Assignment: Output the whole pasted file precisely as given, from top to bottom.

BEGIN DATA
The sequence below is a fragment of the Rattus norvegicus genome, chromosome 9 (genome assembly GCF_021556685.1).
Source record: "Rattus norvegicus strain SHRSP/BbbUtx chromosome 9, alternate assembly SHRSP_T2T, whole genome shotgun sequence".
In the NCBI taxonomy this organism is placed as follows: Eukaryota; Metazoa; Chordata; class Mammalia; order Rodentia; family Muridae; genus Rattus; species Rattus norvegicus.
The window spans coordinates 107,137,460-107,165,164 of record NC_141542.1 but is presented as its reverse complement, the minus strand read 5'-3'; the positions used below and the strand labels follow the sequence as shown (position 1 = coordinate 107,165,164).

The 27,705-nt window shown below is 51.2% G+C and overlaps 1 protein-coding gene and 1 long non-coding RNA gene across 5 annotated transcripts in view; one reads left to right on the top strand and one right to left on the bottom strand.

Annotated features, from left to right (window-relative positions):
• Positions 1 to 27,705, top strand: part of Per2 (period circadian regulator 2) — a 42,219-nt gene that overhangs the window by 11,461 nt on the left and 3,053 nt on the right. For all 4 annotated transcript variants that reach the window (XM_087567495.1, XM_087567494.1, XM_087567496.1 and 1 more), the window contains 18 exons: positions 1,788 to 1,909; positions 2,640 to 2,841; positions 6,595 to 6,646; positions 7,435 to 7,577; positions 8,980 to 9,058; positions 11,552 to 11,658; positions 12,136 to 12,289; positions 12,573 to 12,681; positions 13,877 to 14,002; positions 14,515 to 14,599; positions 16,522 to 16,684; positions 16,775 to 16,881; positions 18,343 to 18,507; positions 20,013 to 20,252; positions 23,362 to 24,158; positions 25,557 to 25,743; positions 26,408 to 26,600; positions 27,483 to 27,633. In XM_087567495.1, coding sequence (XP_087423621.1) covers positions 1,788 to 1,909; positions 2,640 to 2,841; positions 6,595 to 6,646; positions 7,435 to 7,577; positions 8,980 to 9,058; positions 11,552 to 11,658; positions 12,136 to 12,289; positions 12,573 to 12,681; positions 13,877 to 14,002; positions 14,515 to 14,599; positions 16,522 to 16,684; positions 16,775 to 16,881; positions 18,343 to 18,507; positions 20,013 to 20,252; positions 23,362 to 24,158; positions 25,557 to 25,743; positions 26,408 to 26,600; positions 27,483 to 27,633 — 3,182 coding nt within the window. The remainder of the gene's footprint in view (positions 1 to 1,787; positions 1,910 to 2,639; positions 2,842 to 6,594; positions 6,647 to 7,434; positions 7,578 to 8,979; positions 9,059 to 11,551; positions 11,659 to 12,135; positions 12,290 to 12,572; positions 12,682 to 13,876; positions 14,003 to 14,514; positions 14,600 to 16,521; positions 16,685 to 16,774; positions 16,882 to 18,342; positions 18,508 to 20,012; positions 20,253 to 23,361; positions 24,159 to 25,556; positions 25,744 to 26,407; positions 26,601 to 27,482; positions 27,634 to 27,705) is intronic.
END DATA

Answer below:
The sequence below is a fragment of the Rattus norvegicus genome, chromosome 9 (genome assembly GCF_021556685.1).
Source record: "Rattus norvegicus strain SHRSP/BbbUtx chromosome 9, alternate assembly SHRSP_T2T, whole genome shotgun sequence".
In the NCBI taxonomy this organism is placed as follows: Eukaryota; Metazoa; Chordata; class Mammalia; order Rodentia; family Muridae; genus Rattus; species Rattus norvegicus.
The window spans coordinates 107,137,460-107,165,164 of record NC_141542.1 but is presented as its reverse complement, the minus strand read 5'-3'; the positions used below and the strand labels follow the sequence as shown (position 1 = coordinate 107,165,164).

The 27,705-nt window shown below is 51.2% G+C and overlaps 1 protein-coding gene and 1 long non-coding RNA gene across 5 annotated transcripts in view; one reads left to right on the top strand and one right to left on the bottom strand.

Annotated features, from left to right (window-relative positions):
• Positions 1 to 27,705, top strand: part of Per2 (period circadian regulator 2) — a 42,219-nt gene that overhangs the window by 11,461 nt on the left and 3,053 nt on the right. For all 4 annotated transcript variants that reach the window (XM_087567495.1, XM_087567494.1, XM_087567496.1 and 1 more), the window contains 18 exons: positions 1,788 to 1,909; positions 2,640 to 2,841; positions 6,595 to 6,646; positions 7,435 to 7,577; positions 8,980 to 9,058; positions 11,552 to 11,658; positions 12,136 to 12,289; positions 12,573 to 12,681; positions 13,877 to 14,002; positions 14,515 to 14,599; positions 16,522 to 16,684; positions 16,775 to 16,881; positions 18,343 to 18,507; positions 20,013 to 20,252; positions 23,362 to 24,158; positions 25,557 to 25,743; positions 26,408 to 26,600; positions 27,483 to 27,633. In XM_087567495.1, coding sequence (XP_087423621.1) covers positions 1,788 to 1,909; positions 2,640 to 2,841; positions 6,595 to 6,646; positions 7,435 to 7,577; positions 8,980 to 9,058; positions 11,552 to 11,658; positions 12,136 to 12,289; positions 12,573 to 12,681; positions 13,877 to 14,002; positions 14,515 to 14,599; positions 16,522 to 16,684; positions 16,775 to 16,881; positions 18,343 to 18,507; positions 20,013 to 20,252; positions 23,362 to 24,158; positions 25,557 to 25,743; positions 26,408 to 26,600; positions 27,483 to 27,633 — 3,182 coding nt within the window. The remainder of the gene's footprint in view (positions 1 to 1,787; positions 1,910 to 2,639; positions 2,842 to 6,594; positions 6,647 to 7,434; positions 7,578 to 8,979; positions 9,059 to 11,551; positions 11,659 to 12,135; positions 12,290 to 12,572; positions 12,682 to 13,876; positions 14,003 to 14,514; positions 14,600 to 16,521; positions 16,685 to 16,774; positions 16,882 to 18,342; positions 18,508 to 20,012; positions 20,253 to 23,361; positions 24,159 to 25,556; positions 25,744 to 26,407; positions 26,601 to 27,482; positions 27,634 to 27,705) is intronic.